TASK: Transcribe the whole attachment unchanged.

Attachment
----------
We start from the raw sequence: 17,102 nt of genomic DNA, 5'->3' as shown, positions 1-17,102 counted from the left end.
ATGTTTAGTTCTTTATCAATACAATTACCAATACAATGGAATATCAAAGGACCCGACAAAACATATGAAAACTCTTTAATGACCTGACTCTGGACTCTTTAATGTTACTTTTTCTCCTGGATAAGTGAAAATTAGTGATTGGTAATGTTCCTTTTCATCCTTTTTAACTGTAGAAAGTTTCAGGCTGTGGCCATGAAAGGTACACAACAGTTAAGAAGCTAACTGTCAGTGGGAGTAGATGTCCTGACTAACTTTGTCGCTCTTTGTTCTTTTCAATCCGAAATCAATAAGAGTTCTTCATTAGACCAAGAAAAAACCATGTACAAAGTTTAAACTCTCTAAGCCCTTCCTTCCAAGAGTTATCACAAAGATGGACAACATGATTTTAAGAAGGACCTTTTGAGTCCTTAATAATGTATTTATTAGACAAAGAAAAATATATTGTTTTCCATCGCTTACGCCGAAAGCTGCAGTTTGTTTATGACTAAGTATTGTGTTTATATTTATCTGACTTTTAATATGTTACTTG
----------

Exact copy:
We start from the raw sequence: 17,102 nt of genomic DNA, 5'->3' as shown, positions 1-17,102 counted from the left end.
ATGTTTAGTTCTTTATCAATACAATTACCAATACAATGGAATATCAAAGGACCCGACAAAACATATGAAAACTCTTTAATGACCTGACTCTGGACTCTTTAATGTTACTTTTTCTCCTGGATAAGTGAAAATTAGTGATTGGTAATGTTCCTTTTCATCCTTTTTAACTGTAGAAAGTTTCAGGCTGTGGCCATGAAAGGTACACAACAGTTAAGAAGCTAACTGTCAGTGGGAGTAGATGTCCTGACTAACTTTGTCGCTCTTTGTTCTTTTCAATCCGAAATCAATAAGAGTTCTTCATTAGACCAAGAAAAAACCATGTACAAAGTTTAAACTCTCTAAGCCCTTCCTTCCAAGAGTTATCACAAAGATGGACAACATGATTTTAAGAAGGACCTTTTGAGTCCTTAATAATGTATTTATTAGACAAAGAAAAATATATTGTTTTCCATCGCTTACGCCGAAAGCTGCAGTTTGTTTATGACTAAGTATTGTGTTTATATTTATCTGACTTTTAATATGTTACTTG